Are robo-advisors short-circuiting?
In May, Investec, an asset management group listed in London and Johannesburg, closed its Click & Invest robo-advice business, revealing that in two years the service had cost it $40 million (£32 million).
“The reality has been that the appetite for investment services such as ours remains low and the market itself is growing at a much slower rate than expected,” Investec said.
Click & Invest lost $16.2 million (£12.8 million) in the financial year ending March 2019, following losses of $17.7 million (£13.5 million) a year earlier, plus software costs of $7.6 million (£6 million).
Investec’s news, plus the decision by UBS in August to close its online investment service, SmartWealth, won’t send advisors reaching for their hankies. But as the market for robo-advice continues to grow, with global revenues expected to hit $73.7 billion by 2023, how worried should advisors be about a potential robo-apocalypse?
“We are slightly early in terms of getting robo-advisors to go from the tail to the mass market,” says Devie Mohan, founder of Burnmark, a fintech research company.
Robo-advisors, which allocate investments based on how a user answers questions on their attitude to risk, have grown fastest in the U.S., which has more than 200 firms, according to Burnmark. But many providers have struggled to make their services profitable, especially those that deal directly with customers.
Mohan points to two key reasons why many robo-advisors are struggling. It costs a robo-advisor $389 on average to acquire a customer, according to 2018 research from Burnmark, while the average account size of $27,000 only produces revenue of $90. Let that sink in.
Providers have experimented with different ways to reduce this cost, some by using AI to provide advisory and marketing services. But this might work best for new retail customers, who need education around wealth management. And even they might be turned off if the AI guidance is not tailored to their needs.
On the other side, experienced investors want to be able to make decisions themselves or with a wealth advisor and may not appreciate the interference of an algorithm.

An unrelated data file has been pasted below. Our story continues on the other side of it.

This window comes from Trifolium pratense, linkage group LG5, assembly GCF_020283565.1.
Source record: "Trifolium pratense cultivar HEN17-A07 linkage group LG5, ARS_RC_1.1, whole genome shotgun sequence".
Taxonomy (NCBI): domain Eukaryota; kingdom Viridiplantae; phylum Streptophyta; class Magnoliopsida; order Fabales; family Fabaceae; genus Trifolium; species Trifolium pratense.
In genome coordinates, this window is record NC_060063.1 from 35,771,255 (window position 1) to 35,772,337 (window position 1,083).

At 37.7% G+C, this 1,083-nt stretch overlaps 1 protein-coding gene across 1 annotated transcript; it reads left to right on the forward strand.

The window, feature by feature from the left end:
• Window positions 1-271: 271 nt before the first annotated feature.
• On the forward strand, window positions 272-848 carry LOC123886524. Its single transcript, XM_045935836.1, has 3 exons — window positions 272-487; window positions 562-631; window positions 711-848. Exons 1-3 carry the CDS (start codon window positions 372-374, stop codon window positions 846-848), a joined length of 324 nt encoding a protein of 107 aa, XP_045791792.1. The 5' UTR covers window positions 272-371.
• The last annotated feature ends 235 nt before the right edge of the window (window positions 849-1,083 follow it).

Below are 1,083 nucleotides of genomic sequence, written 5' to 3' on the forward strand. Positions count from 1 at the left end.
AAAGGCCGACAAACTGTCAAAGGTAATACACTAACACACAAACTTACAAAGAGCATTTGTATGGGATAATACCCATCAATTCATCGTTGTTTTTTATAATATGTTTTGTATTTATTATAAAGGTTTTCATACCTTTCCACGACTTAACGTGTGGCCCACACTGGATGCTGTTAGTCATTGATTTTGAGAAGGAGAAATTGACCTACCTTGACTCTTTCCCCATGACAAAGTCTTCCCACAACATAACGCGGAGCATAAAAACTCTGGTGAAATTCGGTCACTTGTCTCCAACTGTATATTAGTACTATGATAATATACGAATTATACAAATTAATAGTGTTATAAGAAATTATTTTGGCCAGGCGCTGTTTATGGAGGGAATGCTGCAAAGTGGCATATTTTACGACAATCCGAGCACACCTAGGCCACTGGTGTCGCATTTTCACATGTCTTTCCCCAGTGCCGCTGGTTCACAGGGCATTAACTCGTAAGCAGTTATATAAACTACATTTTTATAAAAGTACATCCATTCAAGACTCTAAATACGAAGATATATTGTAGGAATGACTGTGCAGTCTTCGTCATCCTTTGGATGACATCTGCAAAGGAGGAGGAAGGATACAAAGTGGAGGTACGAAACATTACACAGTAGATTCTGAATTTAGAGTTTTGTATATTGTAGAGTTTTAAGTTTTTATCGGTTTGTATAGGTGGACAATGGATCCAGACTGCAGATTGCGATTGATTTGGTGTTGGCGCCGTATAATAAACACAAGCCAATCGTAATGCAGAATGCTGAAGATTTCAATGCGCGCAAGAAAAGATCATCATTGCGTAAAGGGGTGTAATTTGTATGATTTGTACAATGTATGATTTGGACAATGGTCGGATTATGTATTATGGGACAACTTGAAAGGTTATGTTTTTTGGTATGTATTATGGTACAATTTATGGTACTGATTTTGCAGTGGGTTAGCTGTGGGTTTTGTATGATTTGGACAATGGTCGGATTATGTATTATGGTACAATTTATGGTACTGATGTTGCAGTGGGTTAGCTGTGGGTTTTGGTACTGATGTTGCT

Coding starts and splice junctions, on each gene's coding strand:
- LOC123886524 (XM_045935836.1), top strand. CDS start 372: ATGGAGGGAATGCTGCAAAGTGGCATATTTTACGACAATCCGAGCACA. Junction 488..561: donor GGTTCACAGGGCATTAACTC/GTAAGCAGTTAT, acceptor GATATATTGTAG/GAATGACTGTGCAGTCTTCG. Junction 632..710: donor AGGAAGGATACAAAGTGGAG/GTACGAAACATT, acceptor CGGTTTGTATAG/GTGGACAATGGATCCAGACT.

“UBS was the latter category, most of the clients they offered the product to were high-net-worth individuals and familiar with the personal service,” Mohan says. “It’s difficult to change that – it’s a case of habit.”
Also, team changes and bureaucracy within big companies have resulted in a natural two-year lifetime for many fintech products. In June, JPMorgan’s closed its digital bank Finn, two years after a pilot program in St Louis. “It’s a trend: two years ago, they all started up, and now they wound down,” Mohan says.
Also, partnerships between smaller fintechs and larger incumbents through investment or a majority stake have often backfired.
Simon Bussy, director of wealth at Altus Consulting, says these relationships often start well but turn sour after the honeymoon period when the two parties get frustrated with one another: “Typically [this happens] when the big brand imposes its iron-fist risk and compliance approach and dominates the board, forgetting the reasons that attracted them to the nimble fintech in the first place.”
A hybrid model may be the most sensible approach. Blackrock and Schwab both have advisory services that allow clients to get in touch with a personal advisor when needed. “These are successful models because there is subtle education that happens to convert manual advice into robo-advice, but there is always the option to have personal advice,” Mohan says. “That gradual shift is what’s going to help grow robo-advice.”
How long, then, before the robots take the reins? Mohan believes the future of the market is with today’s digital natives. “I think it will happen,” she says. “People aged 15 to 25 now will start investing in the next five to 10 years.”